PBGC works to ensure that people who get benefits from us receive them on time — by the first of the month. However, there's one time when that doesn't happen — the beginning of the year.
Typically, if the first of the month falls on a weekend or holiday, direct deposits will usually post before the first of the month. For this reason, June, September, and December 2013 direct deposits arrived before the first of the month. For tax purposes, January is the exception to this rule.
If payments arrived in December, it would result in a tax liability for 2013 instead of 2014. For this reason, your funds will be deposited on Jan. 2, 2014, one day after the New Year.
If you get a paper check (mailed on Dec. 27, 2013), and have not received it by January 7, please call us at 1-800-400-7242 or visit our Contact Us page for other options.
Want to receive future payments more quickly? Remember, PBGC offers direct deposit. It's the most secure and fastest way to receive your payment, and your funds are always available on payday — even if the weather's bad, the post office is closed, or you're out of town. The future electronic direct deposit dates are already mapped out.
To learn more or sign up for direct deposit, please visit MyPBA or call 1-800-400-7242.
On June 26, 2013, the Supreme Court ruled that Section 3 of the Defense of Marriage Act (DOMA) is unconstitutional.
Section 3 of the Defense of Marriage Act of 1966 defined "marriage" as a "legal union of one man and one woman as husband and wife" and a "spouse as "a person of the opposite sex who is a husband or a wife."
As a result, PBGC changed its policy to recognize same-sex marriages in our administration of benefits in terminated plans under the same rules applicable to opposite-sex marriages.
For a more detailed explanation of how PBGC recognizes marriage, please visit the "Benefits" section of our Workers & Retirees page.
The legislation that authorizes the Health Coverage Tax Credit (HCTC) expires January 1, 2014, and the tax credit will no longer be available.
Some key dates in this program's expiration were/are:
October 1: the HCTC Program will no longer accept new registration forms for individuals or qualified family members who wish to be enrolled into the monthly HCTC program
December 24: The final monthly HCTC payment due date
January 1: HCTC expires
PBGC has a HCTC webpage that details some additional information. The Internal Revenue Service (IRS) also has a webpage dedicated to periodic updates with important information affecting the HCTC program.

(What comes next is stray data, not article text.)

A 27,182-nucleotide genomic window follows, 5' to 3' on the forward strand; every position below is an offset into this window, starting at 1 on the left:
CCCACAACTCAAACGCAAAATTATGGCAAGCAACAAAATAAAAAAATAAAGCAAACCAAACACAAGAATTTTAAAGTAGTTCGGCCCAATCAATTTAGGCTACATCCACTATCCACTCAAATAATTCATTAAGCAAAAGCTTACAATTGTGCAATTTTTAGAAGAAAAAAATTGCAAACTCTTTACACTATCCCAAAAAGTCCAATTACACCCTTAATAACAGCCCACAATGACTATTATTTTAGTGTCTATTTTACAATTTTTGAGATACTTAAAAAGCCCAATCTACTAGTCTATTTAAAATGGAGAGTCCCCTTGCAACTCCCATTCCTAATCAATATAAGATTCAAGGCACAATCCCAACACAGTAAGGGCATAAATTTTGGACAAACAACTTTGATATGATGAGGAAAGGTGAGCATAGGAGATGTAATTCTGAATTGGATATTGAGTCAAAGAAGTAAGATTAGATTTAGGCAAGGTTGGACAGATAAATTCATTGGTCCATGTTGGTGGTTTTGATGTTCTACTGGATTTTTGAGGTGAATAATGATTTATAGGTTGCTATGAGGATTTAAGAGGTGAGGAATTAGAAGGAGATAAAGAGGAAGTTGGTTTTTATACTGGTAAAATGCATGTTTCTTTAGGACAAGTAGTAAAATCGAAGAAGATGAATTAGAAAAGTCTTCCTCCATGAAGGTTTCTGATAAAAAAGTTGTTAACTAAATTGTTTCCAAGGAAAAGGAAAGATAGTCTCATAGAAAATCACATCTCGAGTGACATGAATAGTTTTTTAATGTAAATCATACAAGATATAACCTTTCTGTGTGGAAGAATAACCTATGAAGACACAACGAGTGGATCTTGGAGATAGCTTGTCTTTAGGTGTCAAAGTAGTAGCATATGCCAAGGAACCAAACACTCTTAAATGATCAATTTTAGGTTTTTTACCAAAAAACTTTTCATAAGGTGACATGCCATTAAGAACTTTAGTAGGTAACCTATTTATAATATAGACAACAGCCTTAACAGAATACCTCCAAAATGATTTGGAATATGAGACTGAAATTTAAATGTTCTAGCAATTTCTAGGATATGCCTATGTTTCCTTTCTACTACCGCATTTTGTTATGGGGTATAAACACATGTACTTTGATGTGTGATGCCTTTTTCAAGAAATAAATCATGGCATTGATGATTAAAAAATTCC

Beginning in 2014, the maximum yearly guarantee for a 65-year-old retiree will be almost $59,320 – a 3.2% increase from the $57,500 rate in 2013.
Most retirees who get their pension from PBGC – almost 85 percent according to a 2006 study – receive the full amount of their promised benefit. In some cases, retirees can receive more than the PBGC maximum guarantee.
The PBGC maximum guarantee is based on a formula prescribed by federal law. Yearly amounts are higher for people older than age 65 and lower for those who retire earlier or choose survivor benefits.
If a pension plan ends in 2014, but a retiree does not begin collecting benefits until a future year, the 2014 rates still apply. For plans that terminate as a result of bankruptcy, the maximum yearly rates are guided by the limits in effect on the day the bankruptcy started, not the day the plan ended.
The increase is not retroactive and applies only to single-employer pension plans. The maximum guarantee limit for participants in multiemployer plans is $12,870 with 30 years of service, which has been in place since 2001.
For more information, see PBGC's Maximum Monthly Guarantee Tables or a previous blog post "Making Sense of the Maximum Insurance Benefit."
There's a growing trend among employers who want to exit the pension game. Some have decided to close out their traditional pension plans and instead offer lump-sum payouts or an annuity from an insurance company.
Many of the reasons companies give for leaving traditional pensions are understandable: the boom and bust market cycles that make it difficult to maintain a reliable funding stream and the often complex regulatory hassles connected to such plans.
But the problem with this practice is the responsibility for helping people prepare for retirement is shifting away from companies, which are well-suited to handle this burden, to retirees who aren't. The heavy lifting of managing investments, making sure returns can pay for a lifetime, and possibly the lifetime of a surviving spouse, all rest on the shoulders of retirees.
By Janell Muhammad
Social Media Specialist
As PBGC takes part in National Save for Retirement Week, one employee reflects on the generation gap between Boomers and XYs in the quest for a secure retirement.
Working always has been a privilege and an honor for me. From the moment I was legally able, which in my case was the age of 13, I have held a job. As part of my duties, I have perfected the ice cream cone, salted McDonald's world-famous French fries, and advised young ladies on wardrobe choices at Loft. Whether part-time or full-time, after school or on the weekends, as a teenager, work kept me busy.
Today, I work for an agency focused on retirement. Considering the people we serve at PBGC, I pondered what it meant beyond being a federal employee.